Disclose charity pay

Posted on January 11, 2009 in Governance Debates, Social Security Debates

TheStar.com – Opinion/editorial – Disclose charity pay
January 11, 2009

In these tough times, Canadian charities are working harder than ever to raise money for their good works.

But for charities, as for any business, it costs money to raise money.

To help maintain public confidence in charity work, the Canada Revenue Agency regulates fundraising by requiring the disclosure of what percentage of donations is spent on administration costs. Under proposed CRA guidelines released last year, charities should keep fundraising costs below 35 cents on the dollar. The goal is to reassure donors that most of their money is going to help deserving causes, rather than paying expenses and salaries.

Yet Ottawa is still lagging behind the U.S. in its regulation of the vital fundraising sector.

As the Star’s Kevin Donovan reminded us in his recent story about a change of the guard at one of Toronto’s biggest charities, most fundraisers won’t say how much money they are paying their own top people. He reported that the departing president of SickKids Foundation, Michael O’Mahoney, earned a remarkable $624,103 in salary and benefits last year, more than the president of the Hospital for Sick Children for which he was raising money.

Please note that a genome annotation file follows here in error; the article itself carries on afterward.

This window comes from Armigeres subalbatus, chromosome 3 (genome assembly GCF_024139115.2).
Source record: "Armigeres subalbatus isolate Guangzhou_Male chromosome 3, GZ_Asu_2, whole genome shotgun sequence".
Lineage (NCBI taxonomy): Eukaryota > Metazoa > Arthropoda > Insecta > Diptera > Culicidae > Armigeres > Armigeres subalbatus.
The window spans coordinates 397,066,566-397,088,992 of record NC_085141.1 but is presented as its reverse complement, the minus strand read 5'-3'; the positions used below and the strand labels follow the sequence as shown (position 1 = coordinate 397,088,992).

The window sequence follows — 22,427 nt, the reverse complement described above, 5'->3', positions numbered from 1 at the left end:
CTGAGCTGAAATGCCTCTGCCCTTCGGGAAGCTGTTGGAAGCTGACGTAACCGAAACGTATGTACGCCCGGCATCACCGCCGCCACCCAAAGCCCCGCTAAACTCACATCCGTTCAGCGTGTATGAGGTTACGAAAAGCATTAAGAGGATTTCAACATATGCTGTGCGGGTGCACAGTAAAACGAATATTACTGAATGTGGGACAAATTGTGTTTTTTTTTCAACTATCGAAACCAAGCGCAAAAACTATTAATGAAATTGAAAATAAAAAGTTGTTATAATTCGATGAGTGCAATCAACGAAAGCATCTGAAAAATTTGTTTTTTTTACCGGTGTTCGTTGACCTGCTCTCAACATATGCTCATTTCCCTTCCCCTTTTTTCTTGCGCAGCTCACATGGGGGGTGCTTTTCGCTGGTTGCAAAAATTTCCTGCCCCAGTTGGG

The Star discovered O’Mahoney’s salary only because of disclosure documents filed with the Internal Revenue Service in the U.S., where SickKids Foundation arm does business, not the CRA.

Canada had long lagged behind the U.S. in disclosure of corporate salaries but, belatedly, shone a light on something shareholders have every right to know. Fundraising has become a big business, and the donors who have a stake in Canada’s 83,000 charities deserve no less transparency than shareholders in big corporations.

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